The statement on unalienable rights became ambiguous once these passages were deleted. Subsequent speakers demonstrated that while the document began as an “ordinance of secession,” as historian Woody Holton (Univ. of South Carolina) put it, subsequent American discourse turned it into a “charter of freedom” that would be fervently embraced by abolitionists. Historian Erik Slauter (Univ. of Chicago) showed that almost immediately after the Declaration’s creation, abolitionists singled out the words “all men are created equal” and “life, liberty, and the pursuit of happiness”—followed by a period to emphasize human rights—as evidence of the new nation’s hypocrisy. By the Civil War, Americans came to see it as “a radical claim to human rights” that the Founding Fathers would not have anticipated.
The conversation on slavery and its treatment in the Declaration proved especially meaningful, falling only six days after the June 17 Charleston shooting. This tragedy followed hard on the heels of the Baltimore protests in April that had sparked renewed attention to police violence against African Americans. In this light, discussion of this contradiction in the Declaration of Independence was especially timely.
How do we move forward with this knowledge, and how can we convey it to others to help them better understand the Declaration’s place in American history? One way would be to reconsider how we present the Declaration in editions of the text. Should we use a period or a comma after “happiness”? Should we somehow include Jefferson’s original passages on slavery? How best can we present the Declaration as not only a “national creed,” as Martin Luther King Jr. called it, but also a marker of where the new nation first failed to live up to that creed? Roger Beckett (Ashbrook Center) argued, “You cannot understand America without understanding the Declaration of Independence,” and attendees left the archives with an increased appreciation of how much this document, when its full complexity is understood, contributes to reckoning with the history and current character of the United States.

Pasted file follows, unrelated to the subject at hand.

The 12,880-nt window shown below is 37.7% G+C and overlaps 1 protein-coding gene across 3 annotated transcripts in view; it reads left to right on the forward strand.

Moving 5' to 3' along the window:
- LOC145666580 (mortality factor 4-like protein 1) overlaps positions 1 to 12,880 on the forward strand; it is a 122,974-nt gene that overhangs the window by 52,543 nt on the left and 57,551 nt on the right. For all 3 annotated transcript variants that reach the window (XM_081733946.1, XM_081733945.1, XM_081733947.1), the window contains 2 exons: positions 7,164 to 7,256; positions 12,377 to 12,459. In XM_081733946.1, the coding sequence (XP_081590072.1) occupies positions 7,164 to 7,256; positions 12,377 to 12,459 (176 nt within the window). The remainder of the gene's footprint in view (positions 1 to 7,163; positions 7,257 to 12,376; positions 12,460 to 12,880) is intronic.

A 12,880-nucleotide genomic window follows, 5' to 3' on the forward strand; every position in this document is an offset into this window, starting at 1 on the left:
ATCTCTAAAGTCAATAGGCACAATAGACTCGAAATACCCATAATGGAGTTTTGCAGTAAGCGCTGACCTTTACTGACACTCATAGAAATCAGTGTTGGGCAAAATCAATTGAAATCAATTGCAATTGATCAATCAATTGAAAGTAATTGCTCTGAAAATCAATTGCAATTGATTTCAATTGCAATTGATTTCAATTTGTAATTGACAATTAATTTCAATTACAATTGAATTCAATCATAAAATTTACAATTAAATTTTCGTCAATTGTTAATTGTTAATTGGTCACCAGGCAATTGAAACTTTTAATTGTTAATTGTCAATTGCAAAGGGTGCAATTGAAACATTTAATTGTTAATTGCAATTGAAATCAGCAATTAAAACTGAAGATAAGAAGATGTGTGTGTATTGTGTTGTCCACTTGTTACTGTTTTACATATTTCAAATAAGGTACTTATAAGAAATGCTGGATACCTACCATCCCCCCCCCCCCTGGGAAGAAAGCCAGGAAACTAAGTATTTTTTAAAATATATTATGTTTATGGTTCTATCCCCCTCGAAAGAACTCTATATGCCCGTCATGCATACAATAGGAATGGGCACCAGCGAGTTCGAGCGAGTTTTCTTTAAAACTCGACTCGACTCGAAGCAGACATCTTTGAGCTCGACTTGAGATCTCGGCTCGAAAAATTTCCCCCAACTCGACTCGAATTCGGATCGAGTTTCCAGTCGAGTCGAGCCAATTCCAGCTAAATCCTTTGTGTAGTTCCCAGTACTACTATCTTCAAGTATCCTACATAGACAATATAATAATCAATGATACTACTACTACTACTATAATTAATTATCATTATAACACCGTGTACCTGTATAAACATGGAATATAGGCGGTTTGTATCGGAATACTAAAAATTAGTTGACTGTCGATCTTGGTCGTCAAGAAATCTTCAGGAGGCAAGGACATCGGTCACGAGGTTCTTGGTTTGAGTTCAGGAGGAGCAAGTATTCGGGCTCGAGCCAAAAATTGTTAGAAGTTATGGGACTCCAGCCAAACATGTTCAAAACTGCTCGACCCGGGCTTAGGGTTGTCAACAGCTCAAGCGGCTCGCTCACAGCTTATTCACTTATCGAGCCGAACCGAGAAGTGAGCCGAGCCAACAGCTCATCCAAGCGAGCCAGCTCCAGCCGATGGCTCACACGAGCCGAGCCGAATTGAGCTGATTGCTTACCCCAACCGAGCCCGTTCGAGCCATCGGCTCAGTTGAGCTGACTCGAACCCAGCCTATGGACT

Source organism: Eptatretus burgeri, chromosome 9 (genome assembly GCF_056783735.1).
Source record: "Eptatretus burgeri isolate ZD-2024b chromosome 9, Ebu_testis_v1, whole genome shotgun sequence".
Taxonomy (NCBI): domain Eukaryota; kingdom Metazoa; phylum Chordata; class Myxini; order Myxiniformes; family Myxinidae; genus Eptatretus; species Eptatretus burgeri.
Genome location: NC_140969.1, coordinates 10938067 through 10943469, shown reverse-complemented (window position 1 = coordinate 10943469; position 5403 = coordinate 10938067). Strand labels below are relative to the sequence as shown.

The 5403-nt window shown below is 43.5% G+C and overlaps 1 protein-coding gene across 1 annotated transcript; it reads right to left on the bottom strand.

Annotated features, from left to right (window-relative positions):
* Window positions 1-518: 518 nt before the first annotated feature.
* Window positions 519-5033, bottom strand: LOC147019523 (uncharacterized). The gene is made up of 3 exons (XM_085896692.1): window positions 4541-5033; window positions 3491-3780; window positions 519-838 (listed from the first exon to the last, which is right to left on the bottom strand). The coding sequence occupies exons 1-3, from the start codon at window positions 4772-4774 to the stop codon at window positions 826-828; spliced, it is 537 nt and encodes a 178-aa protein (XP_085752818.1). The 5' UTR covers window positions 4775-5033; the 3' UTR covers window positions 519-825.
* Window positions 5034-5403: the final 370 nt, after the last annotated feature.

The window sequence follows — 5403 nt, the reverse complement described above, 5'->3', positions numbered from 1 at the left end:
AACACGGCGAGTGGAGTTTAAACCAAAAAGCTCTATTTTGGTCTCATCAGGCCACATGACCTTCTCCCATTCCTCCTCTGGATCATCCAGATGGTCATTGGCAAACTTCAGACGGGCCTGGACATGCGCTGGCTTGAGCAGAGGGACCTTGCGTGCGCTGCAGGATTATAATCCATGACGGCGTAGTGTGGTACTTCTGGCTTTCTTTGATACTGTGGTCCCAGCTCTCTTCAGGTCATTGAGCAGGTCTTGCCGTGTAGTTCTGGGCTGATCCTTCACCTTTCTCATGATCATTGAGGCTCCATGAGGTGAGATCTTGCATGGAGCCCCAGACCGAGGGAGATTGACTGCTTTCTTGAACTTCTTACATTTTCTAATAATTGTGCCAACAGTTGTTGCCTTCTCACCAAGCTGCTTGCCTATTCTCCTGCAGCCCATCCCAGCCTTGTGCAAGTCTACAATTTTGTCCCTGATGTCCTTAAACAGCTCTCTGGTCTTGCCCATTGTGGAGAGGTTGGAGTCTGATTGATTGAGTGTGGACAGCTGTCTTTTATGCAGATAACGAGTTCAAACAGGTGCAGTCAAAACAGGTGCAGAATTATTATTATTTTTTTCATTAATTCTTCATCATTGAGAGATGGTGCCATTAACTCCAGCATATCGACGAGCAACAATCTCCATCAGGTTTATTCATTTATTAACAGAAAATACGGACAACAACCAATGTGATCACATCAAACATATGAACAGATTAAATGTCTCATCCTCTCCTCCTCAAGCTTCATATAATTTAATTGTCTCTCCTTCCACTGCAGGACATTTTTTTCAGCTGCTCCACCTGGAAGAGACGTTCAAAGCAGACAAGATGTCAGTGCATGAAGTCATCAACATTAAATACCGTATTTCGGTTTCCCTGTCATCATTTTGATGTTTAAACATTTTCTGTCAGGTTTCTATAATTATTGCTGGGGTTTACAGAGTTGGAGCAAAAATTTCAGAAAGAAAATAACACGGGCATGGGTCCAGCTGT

The National Archives live-streamed “Punctuating Happiness”; the conference, which also included panels on teaching the Declaration and preservation methods at the archives, can be viewed in its entirety at https://www.youtube.com/watch?v=g6sZkGXyEuM.
Stephanie Kingsley is the AHA’s associate editor, web content and social media. She tweets @KingsleySteph.